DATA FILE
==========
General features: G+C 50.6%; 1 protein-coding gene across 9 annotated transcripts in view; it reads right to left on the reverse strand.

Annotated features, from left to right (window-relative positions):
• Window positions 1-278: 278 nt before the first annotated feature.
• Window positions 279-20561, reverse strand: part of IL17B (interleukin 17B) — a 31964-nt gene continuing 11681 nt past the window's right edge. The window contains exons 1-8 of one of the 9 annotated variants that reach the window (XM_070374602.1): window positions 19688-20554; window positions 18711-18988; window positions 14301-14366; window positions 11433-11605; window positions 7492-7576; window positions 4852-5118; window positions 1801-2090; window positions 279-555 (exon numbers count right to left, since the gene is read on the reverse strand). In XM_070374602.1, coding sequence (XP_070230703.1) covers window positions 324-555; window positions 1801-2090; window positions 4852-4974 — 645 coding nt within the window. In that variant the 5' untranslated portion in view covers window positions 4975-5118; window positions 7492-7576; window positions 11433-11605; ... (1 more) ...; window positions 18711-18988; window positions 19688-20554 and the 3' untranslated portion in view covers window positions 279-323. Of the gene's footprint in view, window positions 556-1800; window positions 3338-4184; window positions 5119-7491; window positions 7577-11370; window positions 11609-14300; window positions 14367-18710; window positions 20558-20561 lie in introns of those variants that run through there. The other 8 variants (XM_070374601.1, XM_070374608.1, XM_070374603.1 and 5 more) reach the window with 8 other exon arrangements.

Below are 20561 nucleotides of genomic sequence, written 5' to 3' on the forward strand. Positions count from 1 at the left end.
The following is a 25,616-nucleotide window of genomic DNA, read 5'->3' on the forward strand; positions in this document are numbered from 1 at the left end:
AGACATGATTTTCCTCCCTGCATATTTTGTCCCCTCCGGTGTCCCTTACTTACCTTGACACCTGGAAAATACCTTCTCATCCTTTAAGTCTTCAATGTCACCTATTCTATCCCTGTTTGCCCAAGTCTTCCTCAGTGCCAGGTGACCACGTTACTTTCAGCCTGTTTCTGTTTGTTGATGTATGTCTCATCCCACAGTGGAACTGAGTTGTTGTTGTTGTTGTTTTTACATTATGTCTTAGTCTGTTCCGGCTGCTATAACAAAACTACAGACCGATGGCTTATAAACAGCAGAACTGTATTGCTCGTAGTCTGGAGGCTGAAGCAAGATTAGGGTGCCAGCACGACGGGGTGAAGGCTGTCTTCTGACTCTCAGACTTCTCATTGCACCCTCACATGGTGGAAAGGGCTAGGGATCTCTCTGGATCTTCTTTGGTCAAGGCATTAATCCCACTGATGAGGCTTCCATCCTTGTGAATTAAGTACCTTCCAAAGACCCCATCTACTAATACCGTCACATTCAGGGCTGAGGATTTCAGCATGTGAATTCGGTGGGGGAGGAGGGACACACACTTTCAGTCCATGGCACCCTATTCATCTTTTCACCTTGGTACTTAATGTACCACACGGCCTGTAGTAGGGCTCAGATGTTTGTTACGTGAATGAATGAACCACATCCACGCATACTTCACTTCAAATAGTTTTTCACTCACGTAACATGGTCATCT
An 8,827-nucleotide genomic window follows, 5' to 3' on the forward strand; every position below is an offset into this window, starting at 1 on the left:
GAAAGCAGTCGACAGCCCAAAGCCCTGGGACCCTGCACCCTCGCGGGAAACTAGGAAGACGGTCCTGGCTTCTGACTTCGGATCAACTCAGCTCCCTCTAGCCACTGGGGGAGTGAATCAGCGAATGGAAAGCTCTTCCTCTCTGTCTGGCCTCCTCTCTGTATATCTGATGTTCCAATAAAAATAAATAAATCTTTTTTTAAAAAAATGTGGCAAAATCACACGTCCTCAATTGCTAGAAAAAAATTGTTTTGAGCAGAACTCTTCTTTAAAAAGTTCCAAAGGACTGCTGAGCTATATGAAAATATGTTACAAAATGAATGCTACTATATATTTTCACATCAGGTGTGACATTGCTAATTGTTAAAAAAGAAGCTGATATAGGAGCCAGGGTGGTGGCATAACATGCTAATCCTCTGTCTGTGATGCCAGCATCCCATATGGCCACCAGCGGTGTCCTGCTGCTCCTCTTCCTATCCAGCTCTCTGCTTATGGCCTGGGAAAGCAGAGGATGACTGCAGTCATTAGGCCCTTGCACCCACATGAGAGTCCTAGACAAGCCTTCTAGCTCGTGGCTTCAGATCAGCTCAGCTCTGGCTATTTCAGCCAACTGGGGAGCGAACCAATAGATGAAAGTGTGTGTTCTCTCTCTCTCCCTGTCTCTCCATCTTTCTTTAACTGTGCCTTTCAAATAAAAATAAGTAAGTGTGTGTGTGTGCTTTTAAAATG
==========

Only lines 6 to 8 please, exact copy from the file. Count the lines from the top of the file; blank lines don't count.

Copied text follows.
The following is a 25,616-nucleotide window of genomic DNA, read 5'->3' on the forward strand; positions in this document are numbered from 1 at the left end:
AGACATGATTTTCCTCCCTGCATATTTTGTCCCCTCCGGTGTCCCTTACTTACCTTGACACCTGGAAAATACCTTCTCATCCTTTAAGTCTTCAATGTCACCTATTCTATCCCTGTTTGCCCAAGTCTTCCTCAGTGCCAGGTGACCACGTTACTTTCAGCCTGTTTCTGTTTGTTGATGTATGTCTCATCCCACAGTGGAACTGAGTTGTTGTTGTTGTTGTTTTTACATTATGTCTTAGTCTGTTCCGGCTGCTATAACAAAACTACAGACCGATGGCTTATAAACAGCAGAACTGTATTGCTCGTAGTCTGGAGGCTGAAGCAAGATTAGGGTGCCAGCACGACGGGGTGAAGGCTGTCTTCTGACTCTCAGACTTCTCATTGCACCCTCACATGGTGGAAAGGGCTAGGGATCTCTCTGGATCTTCTTTGGTCAAGGCATTAATCCCACTGATGAGGCTTCCATCCTTGTGAATTAAGTACCTTCCAAAGACCCCATCTACTAATACCGTCACATTCAGGGCTGAGGATTTCAGCATGTGAATTCGGTGGGGGAGGAGGGACACACACTTTCAGTCCATGGCACCCTATTCATCTTTTCACCTTGGTACTTAATGTACCACACGGCCTGTAGTAGGGCTCAGATGTTTGTTACGTGAATGAATGAACCACATCCACGCATACTTCACTTCAAATAGTTTTTCACTCACGTAACATGGTCATCT
An 8,827-nucleotide genomic window follows, 5' to 3' on the forward strand; every position below is an offset into this window, starting at 1 on the left: